By The Numbers: The Gluten Free Trend

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gluten free bread trends

It wasn’t long ago that finding gluten free foods—those made without cereal grains like wheat—on a menu or in a grocery store was a rarity. In fact, 10 years ago, most of us didn’t know what gluten was. If you had a gluten intolerance or allergy like Celiac disease, dinner parties and eating out became things you vehemently avoided.

A $15 Billion Industry by 2016

Fast forward 10 years and the glutenless business is a $10.5 billion industry according to Mintel market research. The company estimates gluten free sales will rise to $15 billion in 2016.

Comparing a list of nearly 800 keywords about Gluten, we can see that monthly searches about Gluten and Celiac Disease range from 2.4 to 3.4 million.

 

Google Searches for Gluten

A preview query of Channel Signal data estimates that there are nearly 660,000 English posts on Facebook, Twitter, Tumblr and WordPress alone about Gluten each month. A preview of related keywords that are used in those posts:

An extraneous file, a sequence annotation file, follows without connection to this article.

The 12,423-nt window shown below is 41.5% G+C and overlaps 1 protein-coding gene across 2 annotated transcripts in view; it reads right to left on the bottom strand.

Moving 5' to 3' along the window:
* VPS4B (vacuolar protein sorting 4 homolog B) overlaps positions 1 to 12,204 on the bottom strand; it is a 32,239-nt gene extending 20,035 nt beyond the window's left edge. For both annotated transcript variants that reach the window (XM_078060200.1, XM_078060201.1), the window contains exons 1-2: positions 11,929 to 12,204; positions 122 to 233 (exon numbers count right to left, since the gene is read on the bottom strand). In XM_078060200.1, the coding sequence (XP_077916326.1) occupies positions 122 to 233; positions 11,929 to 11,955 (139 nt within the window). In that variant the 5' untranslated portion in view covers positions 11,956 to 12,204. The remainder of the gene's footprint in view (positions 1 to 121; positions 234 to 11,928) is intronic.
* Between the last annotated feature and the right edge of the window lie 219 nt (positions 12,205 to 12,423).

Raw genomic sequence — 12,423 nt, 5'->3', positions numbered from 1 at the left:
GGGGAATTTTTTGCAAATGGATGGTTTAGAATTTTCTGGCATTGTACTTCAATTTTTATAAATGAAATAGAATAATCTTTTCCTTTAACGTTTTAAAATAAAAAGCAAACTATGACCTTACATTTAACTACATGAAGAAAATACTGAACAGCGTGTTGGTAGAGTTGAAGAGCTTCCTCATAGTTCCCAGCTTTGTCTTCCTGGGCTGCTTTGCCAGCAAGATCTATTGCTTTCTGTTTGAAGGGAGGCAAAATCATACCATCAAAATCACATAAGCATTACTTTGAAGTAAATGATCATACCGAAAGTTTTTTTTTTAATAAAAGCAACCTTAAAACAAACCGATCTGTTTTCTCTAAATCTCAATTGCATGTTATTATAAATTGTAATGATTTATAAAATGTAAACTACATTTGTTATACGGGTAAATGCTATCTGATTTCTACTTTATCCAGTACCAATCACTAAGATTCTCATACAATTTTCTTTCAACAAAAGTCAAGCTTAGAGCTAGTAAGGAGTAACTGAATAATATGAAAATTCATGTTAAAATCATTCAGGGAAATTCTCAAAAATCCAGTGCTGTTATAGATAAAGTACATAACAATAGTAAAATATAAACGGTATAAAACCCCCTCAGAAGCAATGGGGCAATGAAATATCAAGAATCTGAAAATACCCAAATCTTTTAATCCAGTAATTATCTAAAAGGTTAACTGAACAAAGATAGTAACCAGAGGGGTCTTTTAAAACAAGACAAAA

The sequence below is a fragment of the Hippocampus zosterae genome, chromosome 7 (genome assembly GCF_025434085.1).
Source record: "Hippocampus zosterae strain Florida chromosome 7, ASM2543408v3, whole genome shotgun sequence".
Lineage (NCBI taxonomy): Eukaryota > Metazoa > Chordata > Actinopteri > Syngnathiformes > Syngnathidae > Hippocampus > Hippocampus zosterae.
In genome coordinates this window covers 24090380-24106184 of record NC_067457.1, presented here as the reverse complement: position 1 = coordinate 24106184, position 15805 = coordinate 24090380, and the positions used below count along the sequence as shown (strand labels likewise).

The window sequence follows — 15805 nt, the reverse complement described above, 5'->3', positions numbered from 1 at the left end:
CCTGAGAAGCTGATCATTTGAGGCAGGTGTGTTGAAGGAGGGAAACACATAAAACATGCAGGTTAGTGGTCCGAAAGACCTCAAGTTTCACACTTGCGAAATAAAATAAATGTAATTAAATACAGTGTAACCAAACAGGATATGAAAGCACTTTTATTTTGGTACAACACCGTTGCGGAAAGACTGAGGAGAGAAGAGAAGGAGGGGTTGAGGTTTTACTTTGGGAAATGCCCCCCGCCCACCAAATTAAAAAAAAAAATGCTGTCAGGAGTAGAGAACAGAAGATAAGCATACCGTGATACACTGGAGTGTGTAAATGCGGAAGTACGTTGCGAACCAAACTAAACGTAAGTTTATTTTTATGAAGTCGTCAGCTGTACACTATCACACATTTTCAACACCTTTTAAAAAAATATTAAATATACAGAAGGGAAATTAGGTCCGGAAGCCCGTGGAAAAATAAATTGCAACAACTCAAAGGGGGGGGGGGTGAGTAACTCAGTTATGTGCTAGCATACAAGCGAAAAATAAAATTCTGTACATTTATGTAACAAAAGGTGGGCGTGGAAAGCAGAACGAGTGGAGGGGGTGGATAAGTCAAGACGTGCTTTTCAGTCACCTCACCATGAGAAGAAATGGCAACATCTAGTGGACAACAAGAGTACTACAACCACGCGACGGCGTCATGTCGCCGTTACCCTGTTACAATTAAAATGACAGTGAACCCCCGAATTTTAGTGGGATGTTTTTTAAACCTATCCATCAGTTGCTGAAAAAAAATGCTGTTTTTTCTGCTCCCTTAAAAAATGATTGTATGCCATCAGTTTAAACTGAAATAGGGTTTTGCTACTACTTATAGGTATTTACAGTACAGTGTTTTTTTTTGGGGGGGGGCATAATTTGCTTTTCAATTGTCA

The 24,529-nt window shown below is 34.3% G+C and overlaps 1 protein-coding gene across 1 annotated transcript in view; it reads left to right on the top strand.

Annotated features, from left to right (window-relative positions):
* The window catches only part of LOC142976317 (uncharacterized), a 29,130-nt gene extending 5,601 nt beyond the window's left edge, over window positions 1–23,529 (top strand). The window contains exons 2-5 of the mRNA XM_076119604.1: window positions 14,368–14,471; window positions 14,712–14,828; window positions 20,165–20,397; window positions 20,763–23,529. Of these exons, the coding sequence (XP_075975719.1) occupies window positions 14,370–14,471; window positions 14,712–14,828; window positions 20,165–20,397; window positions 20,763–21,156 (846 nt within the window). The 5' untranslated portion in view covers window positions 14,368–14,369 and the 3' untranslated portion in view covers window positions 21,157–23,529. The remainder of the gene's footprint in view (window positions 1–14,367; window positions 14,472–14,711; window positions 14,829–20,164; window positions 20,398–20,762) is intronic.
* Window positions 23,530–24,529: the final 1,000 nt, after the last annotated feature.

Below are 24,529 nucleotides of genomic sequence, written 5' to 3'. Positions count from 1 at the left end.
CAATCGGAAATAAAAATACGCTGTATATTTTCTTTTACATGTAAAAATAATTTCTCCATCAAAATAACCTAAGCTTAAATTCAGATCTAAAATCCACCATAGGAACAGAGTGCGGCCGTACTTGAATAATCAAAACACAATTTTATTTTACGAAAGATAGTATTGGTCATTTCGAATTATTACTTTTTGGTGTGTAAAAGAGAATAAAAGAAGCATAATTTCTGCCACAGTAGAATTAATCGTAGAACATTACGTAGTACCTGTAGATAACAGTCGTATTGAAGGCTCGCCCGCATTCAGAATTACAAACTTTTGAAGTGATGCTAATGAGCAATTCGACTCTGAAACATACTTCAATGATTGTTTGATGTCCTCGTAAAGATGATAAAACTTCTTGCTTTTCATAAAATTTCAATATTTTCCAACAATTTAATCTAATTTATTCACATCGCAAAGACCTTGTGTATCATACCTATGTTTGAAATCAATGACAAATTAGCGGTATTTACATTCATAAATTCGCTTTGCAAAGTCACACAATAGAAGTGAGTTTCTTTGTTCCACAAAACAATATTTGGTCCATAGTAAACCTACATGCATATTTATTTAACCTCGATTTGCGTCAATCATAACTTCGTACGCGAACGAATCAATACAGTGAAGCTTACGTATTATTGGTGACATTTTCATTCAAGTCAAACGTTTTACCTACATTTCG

gluten social

 

Which locals have the most sensitivities to gluten? Let’s analyze the search data containing gluten terms, by country and then by state:

Gluten Search by CountryGluten Searches By State

 

How Does it Stack up to Other Food-Related Topics?

Google searches containing gluten have been on a dramatic upward swing since 2005, and are forecasted to continue upward. But how does the concern over gluten compare to other food-related issues? The data below shows consumer searches on Google from 2004 to present.

Some key takeaways from the graphs:

  • While “organic” is still more highly searched than “gluten”, it has remained relatively flatlined save for a few ups and downs since 2005.
  • “Gluten” has been trending upward since 2010 and is still on the rise.
  • “Low Carb” and “Low Fat” have declined since 2004, but note the uptick at the beginning of every year (can you say “New Year’s Resolution”?)
  • The only other food trend with a recent upswing is “GMO”, which started rising in 2012.

Conclusion

Whether you’re a granola bar company or a health food store or you’re anywhere near the food industry, you must understand the conversation that is happening around gluten in America and around the world. Consumers are interested, concerned and taking action; and so should you.

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